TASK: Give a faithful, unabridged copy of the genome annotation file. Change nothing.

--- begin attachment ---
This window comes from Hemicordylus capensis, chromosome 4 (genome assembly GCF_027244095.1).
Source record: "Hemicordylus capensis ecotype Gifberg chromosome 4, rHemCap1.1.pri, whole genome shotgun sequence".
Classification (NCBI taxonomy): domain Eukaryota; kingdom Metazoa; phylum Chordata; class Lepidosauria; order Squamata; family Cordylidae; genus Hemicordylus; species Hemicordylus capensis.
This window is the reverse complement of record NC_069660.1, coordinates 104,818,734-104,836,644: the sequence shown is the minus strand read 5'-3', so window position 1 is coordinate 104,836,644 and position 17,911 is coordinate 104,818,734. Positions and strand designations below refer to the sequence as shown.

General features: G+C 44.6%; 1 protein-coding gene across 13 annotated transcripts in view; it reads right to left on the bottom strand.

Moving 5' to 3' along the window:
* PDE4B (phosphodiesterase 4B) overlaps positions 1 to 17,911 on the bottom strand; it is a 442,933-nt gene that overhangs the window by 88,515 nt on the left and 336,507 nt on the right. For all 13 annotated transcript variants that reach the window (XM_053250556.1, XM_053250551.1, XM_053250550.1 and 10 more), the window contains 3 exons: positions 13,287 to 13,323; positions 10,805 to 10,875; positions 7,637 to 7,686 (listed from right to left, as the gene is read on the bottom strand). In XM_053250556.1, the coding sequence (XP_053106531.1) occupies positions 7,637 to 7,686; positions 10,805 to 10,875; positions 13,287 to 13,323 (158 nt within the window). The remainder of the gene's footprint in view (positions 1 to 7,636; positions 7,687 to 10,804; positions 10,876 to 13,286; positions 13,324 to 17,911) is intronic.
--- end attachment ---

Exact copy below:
This window comes from Hemicordylus capensis, chromosome 4 (genome assembly GCF_027244095.1).
Source record: "Hemicordylus capensis ecotype Gifberg chromosome 4, rHemCap1.1.pri, whole genome shotgun sequence".
Classification (NCBI taxonomy): domain Eukaryota; kingdom Metazoa; phylum Chordata; class Lepidosauria; order Squamata; family Cordylidae; genus Hemicordylus; species Hemicordylus capensis.
This window is the reverse complement of record NC_069660.1, coordinates 104,818,734-104,836,644: the sequence shown is the minus strand read 5'-3', so window position 1 is coordinate 104,836,644 and position 17,911 is coordinate 104,818,734. Positions and strand designations below refer to the sequence as shown.

General features: G+C 44.6%; 1 protein-coding gene across 13 annotated transcripts in view; it reads right to left on the bottom strand.

Moving 5' to 3' along the window:
* PDE4B (phosphodiesterase 4B) overlaps positions 1 to 17,911 on the bottom strand; it is a 442,933-nt gene that overhangs the window by 88,515 nt on the left and 336,507 nt on the right. For all 13 annotated transcript variants that reach the window (XM_053250556.1, XM_053250551.1, XM_053250550.1 and 10 more), the window contains 3 exons: positions 13,287 to 13,323; positions 10,805 to 10,875; positions 7,637 to 7,686 (listed from right to left, as the gene is read on the bottom strand). In XM_053250556.1, the coding sequence (XP_053106531.1) occupies positions 7,637 to 7,686; positions 10,805 to 10,875; positions 13,287 to 13,323 (158 nt within the window). The remainder of the gene's footprint in view (positions 1 to 7,636; positions 7,687 to 10,804; positions 10,876 to 13,286; positions 13,324 to 17,911) is intronic.